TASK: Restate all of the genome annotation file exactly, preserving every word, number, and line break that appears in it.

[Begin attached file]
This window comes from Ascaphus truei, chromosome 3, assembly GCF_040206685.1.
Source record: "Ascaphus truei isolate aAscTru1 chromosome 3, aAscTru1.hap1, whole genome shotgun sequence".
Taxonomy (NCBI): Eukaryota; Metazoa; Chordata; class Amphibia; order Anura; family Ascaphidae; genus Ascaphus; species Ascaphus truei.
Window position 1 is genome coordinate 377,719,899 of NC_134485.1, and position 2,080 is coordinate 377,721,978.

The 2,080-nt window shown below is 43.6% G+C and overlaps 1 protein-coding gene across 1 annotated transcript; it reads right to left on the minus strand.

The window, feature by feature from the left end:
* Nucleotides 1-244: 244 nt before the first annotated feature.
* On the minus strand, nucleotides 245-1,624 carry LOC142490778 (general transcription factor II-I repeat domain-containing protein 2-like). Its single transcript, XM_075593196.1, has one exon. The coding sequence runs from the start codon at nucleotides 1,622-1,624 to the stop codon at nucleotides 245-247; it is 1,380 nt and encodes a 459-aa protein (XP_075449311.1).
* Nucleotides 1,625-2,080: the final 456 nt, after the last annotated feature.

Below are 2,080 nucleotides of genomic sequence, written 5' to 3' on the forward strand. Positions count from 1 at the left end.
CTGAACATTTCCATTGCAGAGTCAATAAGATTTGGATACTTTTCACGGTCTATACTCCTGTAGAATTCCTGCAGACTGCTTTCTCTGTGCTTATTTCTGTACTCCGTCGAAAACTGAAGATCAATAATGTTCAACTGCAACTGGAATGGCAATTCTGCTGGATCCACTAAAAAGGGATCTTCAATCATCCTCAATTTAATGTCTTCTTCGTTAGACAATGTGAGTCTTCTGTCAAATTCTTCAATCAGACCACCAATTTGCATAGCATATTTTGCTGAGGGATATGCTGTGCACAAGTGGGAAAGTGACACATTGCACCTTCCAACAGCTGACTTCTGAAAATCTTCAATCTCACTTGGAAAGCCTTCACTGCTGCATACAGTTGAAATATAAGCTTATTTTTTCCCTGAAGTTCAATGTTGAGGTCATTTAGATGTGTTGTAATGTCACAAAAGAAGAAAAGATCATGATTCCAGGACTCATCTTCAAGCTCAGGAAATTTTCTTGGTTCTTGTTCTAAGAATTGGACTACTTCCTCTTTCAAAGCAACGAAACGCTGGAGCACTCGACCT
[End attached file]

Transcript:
This window comes from Ascaphus truei, chromosome 3, assembly GCF_040206685.1.
Source record: "Ascaphus truei isolate aAscTru1 chromosome 3, aAscTru1.hap1, whole genome shotgun sequence".
Taxonomy (NCBI): Eukaryota; Metazoa; Chordata; class Amphibia; order Anura; family Ascaphidae; genus Ascaphus; species Ascaphus truei.
Window position 1 is genome coordinate 377,719,899 of NC_134485.1, and position 2,080 is coordinate 377,721,978.

The 2,080-nt window shown below is 43.6% G+C and overlaps 1 protein-coding gene across 1 annotated transcript; it reads right to left on the minus strand.

The window, feature by feature from the left end:
* Nucleotides 1-244: 244 nt before the first annotated feature.
* On the minus strand, nucleotides 245-1,624 carry LOC142490778 (general transcription factor II-I repeat domain-containing protein 2-like). Its single transcript, XM_075593196.1, has one exon. The coding sequence runs from the start codon at nucleotides 1,622-1,624 to the stop codon at nucleotides 245-247; it is 1,380 nt and encodes a 459-aa protein (XP_075449311.1).
* Nucleotides 1,625-2,080: the final 456 nt, after the last annotated feature.

Below are 2,080 nucleotides of genomic sequence, written 5' to 3' on the forward strand. Positions count from 1 at the left end.
CTGAACATTTCCATTGCAGAGTCAATAAGATTTGGATACTTTTCACGGTCTATACTCCTGTAGAATTCCTGCAGACTGCTTTCTCTGTGCTTATTTCTGTACTCCGTCGAAAACTGAAGATCAATAATGTTCAACTGCAACTGGAATGGCAATTCTGCTGGATCCACTAAAAAGGGATCTTCAATCATCCTCAATTTAATGTCTTCTTCGTTAGACAATGTGAGTCTTCTGTCAAATTCTTCAATCAGACCACCAATTTGCATAGCATATTTTGCTGAGGGATATGCTGTGCACAAGTGGGAAAGTGACACATTGCACCTTCCAACAGCTGACTTCTGAAAATCTTCAATCTCACTTGGAAAGCCTTCACTGCTGCATACAGTTGAAATATAAGCTTATTTTTTCCCTGAAGTTCAATGTTGAGGTCATTTAGATGTGTTGTAATGTCACAAAAGAAGAAAAGATCATGATTCCAGGACTCATCTTCAAGCTCAGGAAATTTTCTTGGTTCTTGTTCTAAGAATTGGACTACTTCCTCTTTCAAAGCAACGAAACGCTGGAGCACTCGACCT